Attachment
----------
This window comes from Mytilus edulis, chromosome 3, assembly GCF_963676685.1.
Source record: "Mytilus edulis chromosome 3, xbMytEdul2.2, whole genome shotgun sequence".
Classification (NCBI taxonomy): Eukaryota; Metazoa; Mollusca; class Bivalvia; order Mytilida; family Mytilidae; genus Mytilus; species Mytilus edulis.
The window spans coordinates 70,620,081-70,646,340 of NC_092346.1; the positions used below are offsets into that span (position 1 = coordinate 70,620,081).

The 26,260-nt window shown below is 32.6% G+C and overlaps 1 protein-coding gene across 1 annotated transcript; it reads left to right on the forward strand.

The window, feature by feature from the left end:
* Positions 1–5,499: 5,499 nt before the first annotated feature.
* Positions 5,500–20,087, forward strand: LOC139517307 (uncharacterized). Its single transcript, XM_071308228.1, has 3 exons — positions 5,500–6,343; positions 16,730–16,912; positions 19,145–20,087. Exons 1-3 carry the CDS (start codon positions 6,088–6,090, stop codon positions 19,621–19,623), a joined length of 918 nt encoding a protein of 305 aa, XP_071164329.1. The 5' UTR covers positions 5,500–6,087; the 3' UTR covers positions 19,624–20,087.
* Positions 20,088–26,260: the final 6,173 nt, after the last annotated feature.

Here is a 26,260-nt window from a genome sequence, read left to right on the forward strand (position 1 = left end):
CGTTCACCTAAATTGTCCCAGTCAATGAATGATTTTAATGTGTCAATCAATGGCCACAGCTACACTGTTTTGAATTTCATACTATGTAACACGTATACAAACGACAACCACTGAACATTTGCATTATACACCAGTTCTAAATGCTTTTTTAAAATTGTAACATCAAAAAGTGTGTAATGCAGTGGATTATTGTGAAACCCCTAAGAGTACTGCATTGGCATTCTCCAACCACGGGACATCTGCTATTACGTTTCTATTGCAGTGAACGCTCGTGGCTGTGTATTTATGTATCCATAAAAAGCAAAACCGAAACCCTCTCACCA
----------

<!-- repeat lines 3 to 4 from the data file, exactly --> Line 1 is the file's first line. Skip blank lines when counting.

Classification (NCBI taxonomy): Eukaryota; Metazoa; Mollusca; class Bivalvia; order Mytilida; family Mytilidae; genus Mytilus; species Mytilus edulis.
The window spans coordinates 70,620,081-70,646,340 of NC_092346.1; the positions used below are offsets into that span (position 1 = coordinate 70,620,081).